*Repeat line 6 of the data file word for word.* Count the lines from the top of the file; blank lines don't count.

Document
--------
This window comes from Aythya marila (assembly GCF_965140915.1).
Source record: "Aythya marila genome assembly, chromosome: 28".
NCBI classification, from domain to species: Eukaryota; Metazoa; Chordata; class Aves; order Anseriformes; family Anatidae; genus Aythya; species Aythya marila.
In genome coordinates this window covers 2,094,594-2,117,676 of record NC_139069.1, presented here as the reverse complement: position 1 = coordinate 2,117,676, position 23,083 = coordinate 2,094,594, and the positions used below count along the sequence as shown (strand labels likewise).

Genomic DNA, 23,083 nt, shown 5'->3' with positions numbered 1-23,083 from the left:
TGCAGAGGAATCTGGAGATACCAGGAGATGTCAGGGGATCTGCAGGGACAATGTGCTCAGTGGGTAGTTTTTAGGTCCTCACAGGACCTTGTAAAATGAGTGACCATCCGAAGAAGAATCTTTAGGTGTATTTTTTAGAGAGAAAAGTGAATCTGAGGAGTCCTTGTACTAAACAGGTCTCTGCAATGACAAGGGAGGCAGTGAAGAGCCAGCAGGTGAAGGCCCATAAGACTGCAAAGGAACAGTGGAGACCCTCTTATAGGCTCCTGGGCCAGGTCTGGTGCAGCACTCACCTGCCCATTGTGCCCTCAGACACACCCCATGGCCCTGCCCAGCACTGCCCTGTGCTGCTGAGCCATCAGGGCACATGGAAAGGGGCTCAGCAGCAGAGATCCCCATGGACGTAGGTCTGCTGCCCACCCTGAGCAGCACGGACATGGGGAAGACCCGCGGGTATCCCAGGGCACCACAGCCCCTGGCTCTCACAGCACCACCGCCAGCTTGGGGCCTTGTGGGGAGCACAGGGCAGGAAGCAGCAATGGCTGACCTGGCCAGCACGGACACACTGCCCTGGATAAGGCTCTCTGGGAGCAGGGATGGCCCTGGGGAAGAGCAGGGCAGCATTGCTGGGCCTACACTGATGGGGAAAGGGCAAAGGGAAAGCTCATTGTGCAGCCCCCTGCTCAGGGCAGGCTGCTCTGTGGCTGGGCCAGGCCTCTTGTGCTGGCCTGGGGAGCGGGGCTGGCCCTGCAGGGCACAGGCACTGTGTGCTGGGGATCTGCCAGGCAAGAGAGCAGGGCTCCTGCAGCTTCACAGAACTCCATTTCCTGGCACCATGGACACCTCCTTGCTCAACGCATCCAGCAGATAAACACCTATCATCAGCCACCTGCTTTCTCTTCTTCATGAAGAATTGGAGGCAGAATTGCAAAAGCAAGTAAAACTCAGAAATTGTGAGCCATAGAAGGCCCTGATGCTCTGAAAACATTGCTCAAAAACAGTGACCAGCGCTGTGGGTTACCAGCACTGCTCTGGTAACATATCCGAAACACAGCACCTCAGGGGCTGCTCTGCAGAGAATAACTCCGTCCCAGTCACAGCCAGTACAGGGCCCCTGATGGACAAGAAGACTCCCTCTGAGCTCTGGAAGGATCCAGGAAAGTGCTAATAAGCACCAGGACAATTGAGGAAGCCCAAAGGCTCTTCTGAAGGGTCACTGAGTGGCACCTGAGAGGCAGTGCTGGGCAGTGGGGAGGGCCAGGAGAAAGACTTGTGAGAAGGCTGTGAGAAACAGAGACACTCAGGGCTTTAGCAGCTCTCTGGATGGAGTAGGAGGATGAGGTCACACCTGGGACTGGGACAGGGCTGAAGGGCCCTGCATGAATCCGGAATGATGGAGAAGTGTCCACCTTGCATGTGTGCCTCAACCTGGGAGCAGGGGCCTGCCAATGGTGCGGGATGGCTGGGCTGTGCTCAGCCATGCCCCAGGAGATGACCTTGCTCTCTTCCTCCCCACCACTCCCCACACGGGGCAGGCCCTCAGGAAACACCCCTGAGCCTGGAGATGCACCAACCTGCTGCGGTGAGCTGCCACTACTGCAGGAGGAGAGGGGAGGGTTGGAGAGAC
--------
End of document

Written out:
TGCAGAGGAATCTGGAGATACCAGGAGATGTCAGGGGATCTGCAGGGACAATGTGCTCAGTGGGTAGTTTTTAGGTCCTCACAGGACCTTGTAAAATGAGTGACCATCCGAAGAAGAATCTTTAGGTGTATTTTTTAGAGAGAAAAGTGAATCTGAGGAGTCCTTGTACTAAACAGGTCTCTGCAATGACAAGGGAGGCAGTGAAGAGCCAGCAGGTGAAGGCCCATAAGACTGCAAAGGAACAGTGGAGACCCTCTTATAGGCTCCTGGGCCAGGTCTGGTGCAGCACTCACCTGCCCATTGTGCCCTCAGACACACCCCATGGCCCTGCCCAGCACTGCCCTGTGCTGCTGAGCCATCAGGGCACATGGAAAGGGGCTCAGCAGCAGAGATCCCCATGGACGTAGGTCTGCTGCCCACCCTGAGCAGCACGGACATGGGGAAGACCCGCGGGTATCCCAGGGCACCACAGCCCCTGGCTCTCACAGCACCACCGCCAGCTTGGGGCCTTGTGGGGAGCACAGGGCAGGAAGCAGCAATGGCTGACCTGGCCAGCACGGACACACTGCCCTGGATAAGGCTCTCTGGGAGCAGGGATGGCCCTGGGGAAGAGCAGGGCAGCATTGCTGGGCCTACACTGATGGGGAAAGGGCAAAGGGAAAGCTCATTGTGCAGCCCCCTGCTCAGGGCAGGCTGCTCTGTGGCTGGGCCAGGCCTCTTGTGCTGGCCTGGGGAGCGGGGCTGGCCCTGCAGGGCACAGGCACTGTGTGCTGGGGATCTGCCAGGCAAGAGAGCAGGGCTCCTGCAGCTTCACAGAACTCCATTTCCTGGCACCATGGACACCTCCTTGCTCAACGCATCCAGCAGATAAACACCTATCATCAGCCACCTGCTTTCTCTTCTTCATGAAGAATTGGAGGCAGAATTGCAAAAGCAAGTAAAACTCAGAAATTGTGAGCCATAGAAGGCCCTGATGCTCTGAAAACATTGCTCAAAAACAGTGACCAGCGCTGTGGGTTACCAGCACTGCTCTGGTAACATATCCGAAACACAGCACCTCAGGGGCTGCTCTGCAGAGAATAACTCCGTCCCAGTCACAGCCAGTACAGGGCCCCTGATGGACAAGAAGACTCCCTCTGAGCTCTGGAAGGATCCAGGAAAGTGCTAATAAGCACCAGGACAATTGAGGAAGCCCAAAGGCTCTTCTGAAGGGTCACTGAGTGGCACCTGAGAGGCAGTGCTGGGCAGTGGGGAGGGCCAGGAGAAAGACTTGTGAGAAGGCTGTGAGAAACAGAGACACTCAGGGCTTTAGCAGCTCTCTGGATGGAGTAGGAGGATGAGGTCACACCTGGGACTGGGACAGGGCTGAAGGGCCCTGCATGAATCCGGAATGATGGAGAAGTGTCCACCTTGCATGTGTGCCTCAACCTGGGAGCAGGGGCCTGCCAATGGTGCGGGATGGCTGGGCTGTGCTCAGCCATGCCCCAGGAGATGACCTTGCTCTCTTCCTCCCCACCACTCCCCACACGGGGCAGGCCCTCAGGAAACACCCCTGAGCCTGGAGATGCACCAACCTGCTGCGGTGAGCTGCCACTACTGCAGGAGGAGAGGGGAGGGTTGGAGAGAC